mixes of that night.
do you ever intend to?
one day yeah - but it would be drastically different because there were
things that were edited out of their version
words that were being sung
that were removed because of the editorial slant that they wanted to apply to the material
and i have
a slightly different
viewpoint on it.
from: biffyshrew (email@example.com)
you know that fillmore east: june 1971 was originally intended to be a double
set, with a version of "billy the mountain" and the john & yoko
encore jam on the second disc? foot-dragging
by lennon and his manager (allen klein) caused zappa to say the hell with it,
let lennon put out the jam himself, and save "billy the mountain" for
from: jon naurin (firstname.lastname@example.org_remove_to_reply)
and this 2nd disc also reached the test pressing stage which somehow got into
the hands of bootleggers. "studebaker hoch"/"don't fuck
around" from "randomonium" (mystery box) is from this unreleased
disc, and parts of it ended up on "apocrypha" too. copies of the whole
disc have not been widely spread though.
one of fe disc two consists of a long "king kong" jam, which i don't
think is the one with lennon (no eternities with yoko at least). "billy the
mountain" is not present in its entirety, but most of side two is taken up
by "studebaker hoch"/"don't fuck around" and extended
from: email@example.com (fred h. banta)
the guitar obnoxiously feeding back as she delivers her performance? was this
intentional? more aafnraa?
from: biffyshrew (firstname.lastname@example.org)
in case it isn't clear, that's lennon's guitar, not zappa's.
it was kind of standard procedure for jl to do feedback drones--even
walking away with the guitar leaning on the amp--while yoko was singing.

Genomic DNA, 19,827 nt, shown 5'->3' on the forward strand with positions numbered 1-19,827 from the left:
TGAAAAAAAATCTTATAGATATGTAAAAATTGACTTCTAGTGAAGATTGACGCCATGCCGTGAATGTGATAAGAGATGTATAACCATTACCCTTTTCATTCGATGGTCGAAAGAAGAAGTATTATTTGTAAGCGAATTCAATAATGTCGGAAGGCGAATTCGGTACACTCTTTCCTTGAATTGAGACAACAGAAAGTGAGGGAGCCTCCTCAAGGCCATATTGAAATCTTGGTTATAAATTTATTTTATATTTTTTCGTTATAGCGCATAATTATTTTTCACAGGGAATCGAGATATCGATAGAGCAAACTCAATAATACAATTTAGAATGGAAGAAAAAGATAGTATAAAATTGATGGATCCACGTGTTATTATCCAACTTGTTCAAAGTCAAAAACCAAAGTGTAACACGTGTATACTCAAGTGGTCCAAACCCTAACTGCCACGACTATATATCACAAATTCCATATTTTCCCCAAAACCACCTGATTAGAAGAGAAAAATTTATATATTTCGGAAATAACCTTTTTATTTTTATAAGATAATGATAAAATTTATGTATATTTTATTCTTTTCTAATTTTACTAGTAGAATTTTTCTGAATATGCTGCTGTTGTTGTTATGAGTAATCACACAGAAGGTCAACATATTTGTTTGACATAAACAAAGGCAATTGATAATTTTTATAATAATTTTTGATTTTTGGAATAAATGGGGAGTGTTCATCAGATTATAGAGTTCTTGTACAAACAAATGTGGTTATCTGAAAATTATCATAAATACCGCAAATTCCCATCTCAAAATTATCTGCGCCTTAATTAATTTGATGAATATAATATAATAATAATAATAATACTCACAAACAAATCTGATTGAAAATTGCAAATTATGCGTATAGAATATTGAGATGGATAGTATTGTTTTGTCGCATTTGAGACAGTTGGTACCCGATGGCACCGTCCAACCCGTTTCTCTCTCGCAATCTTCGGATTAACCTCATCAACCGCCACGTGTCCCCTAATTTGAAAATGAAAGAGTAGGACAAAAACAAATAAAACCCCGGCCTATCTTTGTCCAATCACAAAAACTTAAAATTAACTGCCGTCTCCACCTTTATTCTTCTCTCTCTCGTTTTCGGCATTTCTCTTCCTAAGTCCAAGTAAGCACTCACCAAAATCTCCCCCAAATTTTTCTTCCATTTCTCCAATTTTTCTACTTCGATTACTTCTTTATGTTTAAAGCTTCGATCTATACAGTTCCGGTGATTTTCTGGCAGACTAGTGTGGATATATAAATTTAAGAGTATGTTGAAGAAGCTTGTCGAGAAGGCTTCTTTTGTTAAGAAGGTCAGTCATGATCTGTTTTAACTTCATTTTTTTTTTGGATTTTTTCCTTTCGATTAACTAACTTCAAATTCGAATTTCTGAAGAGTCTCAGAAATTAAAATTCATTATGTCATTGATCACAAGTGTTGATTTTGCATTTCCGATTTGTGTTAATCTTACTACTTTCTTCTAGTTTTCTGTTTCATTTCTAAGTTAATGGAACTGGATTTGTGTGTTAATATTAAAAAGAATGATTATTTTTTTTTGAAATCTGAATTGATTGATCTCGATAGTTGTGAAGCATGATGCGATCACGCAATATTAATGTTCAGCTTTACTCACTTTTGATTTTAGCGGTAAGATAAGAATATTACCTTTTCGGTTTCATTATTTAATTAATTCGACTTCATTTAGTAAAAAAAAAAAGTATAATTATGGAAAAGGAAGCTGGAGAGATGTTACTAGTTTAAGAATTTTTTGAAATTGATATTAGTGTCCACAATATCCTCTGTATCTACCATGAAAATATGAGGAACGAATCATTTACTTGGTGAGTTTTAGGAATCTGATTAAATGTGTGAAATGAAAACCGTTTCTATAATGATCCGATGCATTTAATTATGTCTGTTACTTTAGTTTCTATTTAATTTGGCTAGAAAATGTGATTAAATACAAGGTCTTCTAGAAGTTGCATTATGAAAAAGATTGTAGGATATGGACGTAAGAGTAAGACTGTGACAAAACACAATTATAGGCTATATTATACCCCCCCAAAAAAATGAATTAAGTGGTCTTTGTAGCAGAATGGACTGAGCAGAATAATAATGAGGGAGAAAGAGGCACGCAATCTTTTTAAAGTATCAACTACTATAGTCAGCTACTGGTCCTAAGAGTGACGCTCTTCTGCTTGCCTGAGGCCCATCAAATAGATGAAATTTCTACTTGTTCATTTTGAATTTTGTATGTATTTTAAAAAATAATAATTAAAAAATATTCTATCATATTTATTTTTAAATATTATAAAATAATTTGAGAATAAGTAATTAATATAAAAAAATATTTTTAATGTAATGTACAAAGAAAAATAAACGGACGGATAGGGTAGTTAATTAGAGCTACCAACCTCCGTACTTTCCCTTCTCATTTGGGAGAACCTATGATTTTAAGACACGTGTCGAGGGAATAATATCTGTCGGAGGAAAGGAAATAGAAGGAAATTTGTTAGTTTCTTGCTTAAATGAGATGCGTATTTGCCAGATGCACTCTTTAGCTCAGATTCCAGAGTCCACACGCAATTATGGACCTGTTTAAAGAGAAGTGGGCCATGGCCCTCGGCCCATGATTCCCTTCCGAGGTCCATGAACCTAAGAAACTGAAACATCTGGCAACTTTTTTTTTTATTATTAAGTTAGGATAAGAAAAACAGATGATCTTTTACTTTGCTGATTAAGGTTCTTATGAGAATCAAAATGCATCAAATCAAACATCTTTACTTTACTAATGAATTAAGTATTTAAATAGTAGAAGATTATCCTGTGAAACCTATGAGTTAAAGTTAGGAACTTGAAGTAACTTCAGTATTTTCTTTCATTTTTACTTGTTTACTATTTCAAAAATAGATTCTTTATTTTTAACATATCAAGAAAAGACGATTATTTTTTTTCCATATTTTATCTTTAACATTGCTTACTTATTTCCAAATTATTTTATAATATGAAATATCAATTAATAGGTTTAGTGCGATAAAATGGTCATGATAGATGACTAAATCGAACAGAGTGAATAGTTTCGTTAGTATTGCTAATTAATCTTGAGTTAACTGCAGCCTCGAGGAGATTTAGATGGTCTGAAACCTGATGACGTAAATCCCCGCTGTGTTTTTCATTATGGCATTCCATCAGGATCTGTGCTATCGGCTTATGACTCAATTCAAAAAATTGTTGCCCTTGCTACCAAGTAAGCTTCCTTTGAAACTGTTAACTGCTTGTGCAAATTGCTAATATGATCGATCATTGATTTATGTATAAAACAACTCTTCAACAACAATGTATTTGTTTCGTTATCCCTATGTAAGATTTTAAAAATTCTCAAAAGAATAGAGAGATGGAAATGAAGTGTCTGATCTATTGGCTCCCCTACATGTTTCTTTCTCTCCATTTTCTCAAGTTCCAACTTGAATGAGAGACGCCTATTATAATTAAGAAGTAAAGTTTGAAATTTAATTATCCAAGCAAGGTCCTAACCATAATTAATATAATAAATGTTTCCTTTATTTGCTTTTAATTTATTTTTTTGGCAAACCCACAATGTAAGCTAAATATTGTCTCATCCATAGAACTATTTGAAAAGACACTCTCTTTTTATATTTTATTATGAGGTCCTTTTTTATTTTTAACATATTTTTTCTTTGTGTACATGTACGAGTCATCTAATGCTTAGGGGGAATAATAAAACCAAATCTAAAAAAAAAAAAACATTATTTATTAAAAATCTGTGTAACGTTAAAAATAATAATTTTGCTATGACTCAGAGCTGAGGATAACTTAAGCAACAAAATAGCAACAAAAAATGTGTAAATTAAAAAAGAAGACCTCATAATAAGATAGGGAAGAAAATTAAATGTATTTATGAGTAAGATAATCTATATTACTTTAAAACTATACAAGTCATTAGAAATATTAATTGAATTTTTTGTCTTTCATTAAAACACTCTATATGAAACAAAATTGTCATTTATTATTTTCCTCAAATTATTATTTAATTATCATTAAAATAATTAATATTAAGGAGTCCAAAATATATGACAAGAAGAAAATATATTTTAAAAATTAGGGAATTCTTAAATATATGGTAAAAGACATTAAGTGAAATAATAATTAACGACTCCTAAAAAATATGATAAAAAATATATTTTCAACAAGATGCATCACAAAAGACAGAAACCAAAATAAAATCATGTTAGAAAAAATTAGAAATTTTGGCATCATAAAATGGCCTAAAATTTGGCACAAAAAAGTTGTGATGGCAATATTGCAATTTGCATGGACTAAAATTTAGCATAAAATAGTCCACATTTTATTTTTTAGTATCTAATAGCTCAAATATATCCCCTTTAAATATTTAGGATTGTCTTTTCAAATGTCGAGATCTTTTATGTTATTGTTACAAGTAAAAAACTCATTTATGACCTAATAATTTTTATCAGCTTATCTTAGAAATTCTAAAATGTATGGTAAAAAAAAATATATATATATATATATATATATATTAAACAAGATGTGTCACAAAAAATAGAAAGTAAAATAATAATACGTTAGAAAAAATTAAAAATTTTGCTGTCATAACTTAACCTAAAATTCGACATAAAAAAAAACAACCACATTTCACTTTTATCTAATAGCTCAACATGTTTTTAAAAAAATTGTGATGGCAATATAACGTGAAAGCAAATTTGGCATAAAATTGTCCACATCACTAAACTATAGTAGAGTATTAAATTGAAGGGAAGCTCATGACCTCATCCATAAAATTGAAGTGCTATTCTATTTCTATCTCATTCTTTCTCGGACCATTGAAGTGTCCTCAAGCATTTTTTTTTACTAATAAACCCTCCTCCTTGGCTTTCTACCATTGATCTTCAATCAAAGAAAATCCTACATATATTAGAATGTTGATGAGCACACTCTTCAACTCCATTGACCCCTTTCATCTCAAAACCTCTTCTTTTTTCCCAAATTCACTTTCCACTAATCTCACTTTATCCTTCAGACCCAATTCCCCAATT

compare "cambridge 1969" on the newly reissued _life with the
lions_, or "john, john (let's hope for peace)" on _live peace in
from: chris roe (email@example.com)
& yoko did a hack job with that material. they tried to edit out flo &
eddies vocals on scum bag & took credit for all the material. doesn't even
sound mixed at all.on one of the insert covers,they had the fillmore lp cover w/
scratch marks & scribbled their own junk on there.what a bunch o' chumps
from: firstname.lastname@example.org (bill shoemaker)
to mention having klaus voormann re-dub the bass, adding a ton of echo (though i
suspect that was phil spector's doing), and removing the audience shouting
"get her off!" at yoko.
anyone who might've heard the original bootleg or seen the bootleg video
(neither of which i've seen/heard), know how well frank did on his version (on
"playground psychotics")? there's
some stuff on lennon's version left out of frank's, and i was wondering if there
was anything important performed that didn't make it onto either version.
have the video and the only thing that is missing from both versions is a bit of
jamming in "well (baby please don't go)".
version has a fade out in the middle of "well", where it crossfades